Anyone looking for water in the desert should bring a donkey or a horse. Or even better: an elephant. This can be deduced from at least one scientific paper which was recently published in the specialist journal “Science”. has appeared. In it, an international team of researchers investigated the impact of large animals on the ecosystem. Lo and behold: Sooner or later the species refers to digging for water in very dry areas, benefiting small organisms.
In North America, where the team comments were made, the whole thing only works with wild horses and donkeys. But these are reliably dug into two-meter-deep “wells” in the soil of the Sonoran Desert of the US state of Arizona, as revealed by photos from the camera trap. This would have greatly increased the number of water holes for the ungulates and made it easier for other animals to survive.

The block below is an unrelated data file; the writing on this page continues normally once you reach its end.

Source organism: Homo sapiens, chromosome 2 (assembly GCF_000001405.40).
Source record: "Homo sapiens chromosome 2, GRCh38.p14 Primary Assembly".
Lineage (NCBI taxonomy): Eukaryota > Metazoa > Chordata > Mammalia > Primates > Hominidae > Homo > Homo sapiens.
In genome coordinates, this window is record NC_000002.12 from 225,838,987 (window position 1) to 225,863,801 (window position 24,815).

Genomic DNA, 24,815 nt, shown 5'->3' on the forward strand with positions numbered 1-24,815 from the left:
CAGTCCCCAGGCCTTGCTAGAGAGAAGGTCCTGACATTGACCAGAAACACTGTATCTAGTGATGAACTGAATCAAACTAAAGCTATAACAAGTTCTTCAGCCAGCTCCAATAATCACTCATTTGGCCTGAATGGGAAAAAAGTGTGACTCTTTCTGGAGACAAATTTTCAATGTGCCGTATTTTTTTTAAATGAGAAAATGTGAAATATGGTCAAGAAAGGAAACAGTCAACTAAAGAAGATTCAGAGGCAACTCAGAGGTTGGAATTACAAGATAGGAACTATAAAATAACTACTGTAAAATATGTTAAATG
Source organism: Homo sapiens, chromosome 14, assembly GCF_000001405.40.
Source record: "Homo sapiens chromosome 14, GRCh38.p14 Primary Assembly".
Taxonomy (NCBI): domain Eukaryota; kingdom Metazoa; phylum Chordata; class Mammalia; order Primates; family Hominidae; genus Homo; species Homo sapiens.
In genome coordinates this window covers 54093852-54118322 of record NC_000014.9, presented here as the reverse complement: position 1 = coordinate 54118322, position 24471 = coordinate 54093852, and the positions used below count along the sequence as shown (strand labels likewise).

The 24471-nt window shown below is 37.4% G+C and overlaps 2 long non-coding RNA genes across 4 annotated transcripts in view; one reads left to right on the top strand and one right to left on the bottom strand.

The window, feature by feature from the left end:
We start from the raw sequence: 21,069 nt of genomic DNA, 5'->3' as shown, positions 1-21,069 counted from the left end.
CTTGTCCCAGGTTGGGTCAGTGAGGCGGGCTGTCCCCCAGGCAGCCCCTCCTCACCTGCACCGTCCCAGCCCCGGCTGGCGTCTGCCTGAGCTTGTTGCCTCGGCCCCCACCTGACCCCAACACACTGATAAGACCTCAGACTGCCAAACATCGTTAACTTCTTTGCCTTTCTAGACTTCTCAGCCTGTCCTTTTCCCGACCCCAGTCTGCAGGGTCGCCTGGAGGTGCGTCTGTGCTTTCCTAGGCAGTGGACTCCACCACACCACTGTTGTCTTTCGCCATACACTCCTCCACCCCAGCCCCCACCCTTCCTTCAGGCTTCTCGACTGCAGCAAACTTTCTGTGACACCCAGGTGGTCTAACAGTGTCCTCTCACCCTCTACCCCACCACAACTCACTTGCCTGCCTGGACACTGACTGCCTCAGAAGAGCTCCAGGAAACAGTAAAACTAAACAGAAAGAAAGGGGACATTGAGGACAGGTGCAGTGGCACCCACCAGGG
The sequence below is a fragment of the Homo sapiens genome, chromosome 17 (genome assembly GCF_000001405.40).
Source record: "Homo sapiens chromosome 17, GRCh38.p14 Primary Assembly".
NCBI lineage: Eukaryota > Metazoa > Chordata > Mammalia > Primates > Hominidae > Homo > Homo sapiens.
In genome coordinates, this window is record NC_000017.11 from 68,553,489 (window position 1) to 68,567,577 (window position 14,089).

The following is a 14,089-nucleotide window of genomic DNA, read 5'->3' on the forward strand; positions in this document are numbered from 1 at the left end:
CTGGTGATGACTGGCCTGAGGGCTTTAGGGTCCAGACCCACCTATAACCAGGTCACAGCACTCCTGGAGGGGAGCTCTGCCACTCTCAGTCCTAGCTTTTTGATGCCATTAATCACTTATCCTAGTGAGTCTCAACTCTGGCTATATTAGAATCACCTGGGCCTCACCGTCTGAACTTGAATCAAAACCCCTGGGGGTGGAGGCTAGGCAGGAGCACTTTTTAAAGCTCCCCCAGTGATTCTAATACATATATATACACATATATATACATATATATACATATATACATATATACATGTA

The behavior of conspirators has long been known in Asia and Africa. Elephants, billy goats and zebras also seek groundwater if they have to. From the authors’ point of view, it is a long-neglected form of landscape maintenance that can help preserve ecosystems during dry periods. But only if large wild animals do not disappear completely: as is well known, their numbers have declined sharply over the past millennia.
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